Jim Acosta, the former CNN White House reporter, adopted a version of this role during the Trump era by throwing himself into loud and heated fights with Donald Trump and his spokespersons. This is not Doocy’s style. He rarely raises his voice. “He doesn’t yell at them. He doesn’t prick his finger in the air, ”said Bryan Boughton, senior vice president and Fox Washington bureau chief. “It presents a question to answer, and how they choose to answer is totally up to them.” Fox supporters also praise him for being ready to challenge an administration they think most rival media outlets show too much deference to, and his colleagues describe him as having an innate sense of what makes a good story on their airwaves. .
Doocy himself claims he’s just an honest reporter doing his job, which he sees primarily as getting officials to say newsworthy things on camera. He even revealed, and a White House official confirmed, that when he plans to ask questions about a story that is not in national news, he is leading the topic (but not the question) through assistants at Biden press ahead of time. Doocy says he really wants to understand the President’s thinking – besides, “I’ll have to get back to you on this,” a common refrain from Psaki, isn’t a useful phrase. Reflecting on the press conference snub, he noted that Biden’s aides had left Fox off their list of reporters the president could call for months, returning to the campaign and transition. He said it was finally the right time for Psaki to respond to this on camera. “There are bigger problems in the world than the fact that Fox is not called,” Doocy admits. “However, there was an interest on my part in trying to get to the bottom of this.”
But many other media watchers and television rivals see his cutting-edge, juxtaposed questions as a dangerous drift into the bad faith tail. Doocy, these critics accuse, is an official of an agenda-driven network, and more concerned with personal confrontations than with the news. Ultimately, they see Doocy’s rise as a sign of how Fox, even its more traditional news division, has become. Throughout the Trump years, veteran Fox anchors like Bret Baier and Chris Wallace have sought to draw a line between their reporting and the overwhelming coverage of opinions of opinions on the network. For detractors of Fox, Doocy’s style is more in line with the latter, and it doesn’t help that he’s the son of a network host beloved by Trump.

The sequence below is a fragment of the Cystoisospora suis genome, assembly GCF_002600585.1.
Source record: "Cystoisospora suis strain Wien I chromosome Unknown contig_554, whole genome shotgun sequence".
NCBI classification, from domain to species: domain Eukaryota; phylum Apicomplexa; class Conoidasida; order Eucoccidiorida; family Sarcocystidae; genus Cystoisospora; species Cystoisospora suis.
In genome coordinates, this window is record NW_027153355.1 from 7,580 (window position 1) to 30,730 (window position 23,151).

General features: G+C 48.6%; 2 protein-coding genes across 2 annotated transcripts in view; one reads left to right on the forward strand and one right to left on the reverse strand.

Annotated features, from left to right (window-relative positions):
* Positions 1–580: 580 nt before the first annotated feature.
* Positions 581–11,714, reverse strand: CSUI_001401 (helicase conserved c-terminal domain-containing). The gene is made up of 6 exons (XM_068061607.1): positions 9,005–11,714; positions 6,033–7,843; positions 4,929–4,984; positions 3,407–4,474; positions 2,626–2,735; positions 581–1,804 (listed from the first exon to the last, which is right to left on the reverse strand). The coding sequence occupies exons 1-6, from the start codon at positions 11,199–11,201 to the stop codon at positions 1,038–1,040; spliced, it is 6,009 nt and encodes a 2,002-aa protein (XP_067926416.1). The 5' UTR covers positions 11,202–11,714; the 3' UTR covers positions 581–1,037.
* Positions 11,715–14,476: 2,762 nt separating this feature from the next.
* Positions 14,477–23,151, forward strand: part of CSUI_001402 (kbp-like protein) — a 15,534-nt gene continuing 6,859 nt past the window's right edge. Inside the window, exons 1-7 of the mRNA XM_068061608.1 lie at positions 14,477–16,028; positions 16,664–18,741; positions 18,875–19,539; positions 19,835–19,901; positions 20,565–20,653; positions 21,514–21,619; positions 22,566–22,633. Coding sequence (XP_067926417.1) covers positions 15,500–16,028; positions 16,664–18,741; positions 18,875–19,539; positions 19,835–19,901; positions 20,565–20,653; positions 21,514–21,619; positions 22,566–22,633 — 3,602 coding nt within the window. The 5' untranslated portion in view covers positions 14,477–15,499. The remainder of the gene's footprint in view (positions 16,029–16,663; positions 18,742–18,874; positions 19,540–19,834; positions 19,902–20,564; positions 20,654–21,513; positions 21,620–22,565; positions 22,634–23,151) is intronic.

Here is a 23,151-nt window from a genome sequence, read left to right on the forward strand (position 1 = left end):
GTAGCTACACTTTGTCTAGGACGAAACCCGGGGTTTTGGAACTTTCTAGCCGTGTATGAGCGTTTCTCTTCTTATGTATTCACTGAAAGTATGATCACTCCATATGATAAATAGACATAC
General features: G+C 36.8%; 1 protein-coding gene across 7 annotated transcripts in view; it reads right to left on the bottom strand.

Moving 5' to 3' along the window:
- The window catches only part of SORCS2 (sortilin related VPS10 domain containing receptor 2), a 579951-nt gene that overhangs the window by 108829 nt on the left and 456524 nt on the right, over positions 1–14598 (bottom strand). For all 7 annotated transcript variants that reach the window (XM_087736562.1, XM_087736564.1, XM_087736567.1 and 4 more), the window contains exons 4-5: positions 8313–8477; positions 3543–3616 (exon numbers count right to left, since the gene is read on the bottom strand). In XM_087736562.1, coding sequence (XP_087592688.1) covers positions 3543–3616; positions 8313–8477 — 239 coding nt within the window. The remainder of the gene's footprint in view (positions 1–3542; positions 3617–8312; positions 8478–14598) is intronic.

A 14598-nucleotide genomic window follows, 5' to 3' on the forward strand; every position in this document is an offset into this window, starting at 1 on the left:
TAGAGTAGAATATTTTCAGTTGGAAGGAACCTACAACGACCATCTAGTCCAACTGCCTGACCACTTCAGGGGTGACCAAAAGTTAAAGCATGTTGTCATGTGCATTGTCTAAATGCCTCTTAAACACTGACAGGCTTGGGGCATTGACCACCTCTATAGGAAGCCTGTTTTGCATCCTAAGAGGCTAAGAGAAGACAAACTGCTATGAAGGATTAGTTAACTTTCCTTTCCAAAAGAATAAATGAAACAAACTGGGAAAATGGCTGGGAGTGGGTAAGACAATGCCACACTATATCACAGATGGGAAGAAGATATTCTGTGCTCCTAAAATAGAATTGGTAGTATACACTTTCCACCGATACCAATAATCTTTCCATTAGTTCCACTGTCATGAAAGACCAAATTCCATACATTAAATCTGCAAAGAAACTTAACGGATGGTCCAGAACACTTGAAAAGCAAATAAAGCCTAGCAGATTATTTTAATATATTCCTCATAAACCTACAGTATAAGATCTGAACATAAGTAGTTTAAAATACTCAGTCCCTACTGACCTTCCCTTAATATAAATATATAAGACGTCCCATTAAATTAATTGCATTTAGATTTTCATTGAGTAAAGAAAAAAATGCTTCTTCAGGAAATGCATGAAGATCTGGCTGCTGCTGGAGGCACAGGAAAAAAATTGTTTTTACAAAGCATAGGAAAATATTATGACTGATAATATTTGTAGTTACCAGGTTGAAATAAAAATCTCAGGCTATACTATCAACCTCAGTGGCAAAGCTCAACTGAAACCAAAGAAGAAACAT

Within the Biden White House, all of this begs the question of how to handle Doocy. Some liberals, including former Obama administration alumni, have publicly urged Biden’s team to ignore Doocy, arguing that Fox is a branch of the Republican Party, not a serious outlet, more than ever. But there may be more compelling arguments for staying engaged with Doocy that have traction inside the president’s orbit, according to White House aides. On the one hand, Biden’s team wants to avoid the combative and disruptive attitude of their predecessor towards the media. They also acknowledge that Peter Doocy is a proxy for a huge audience, or a significant part of it anyway, that could still be accessible with Biden’s post. By engaging with Fox, a president who has campaigned for the unification of the country has a better chance of being heard with the voters he wants and could possibly need.
On a cold March morning at the cafe at the Willard hotel near the White House, Doocy arrived dressed in an overcoat and sat down on the nearly empty patio. He scrolled through his phone and sipped half and half coffee, pausing between measured responses about his work at Fox. Depending on his shift, he gets up at 4 or 7 in the morning, reads the emails he missed during the night and scans his note from Fox’s “brain room” which includes international and international titles. great opinion pieces. He clicks through the show recaps to see what his TV hits might be like. If he’s in the briefing room that day, he’s starting to figure out what to ask. He arrives at the White House about an hour before going on the air and doing a greeting tour with the people on the ground.
Anticipating Biden’s big infrastructure push, he had recently picked up Transport Secretary Pete Buttigieg’s latest book, mostly out of curiosity, after getting to know the former mayor somewhat during the presidential campaign. He scanned it for inconsistencies or toggles – a Doocy report trait – but didn’t spot many.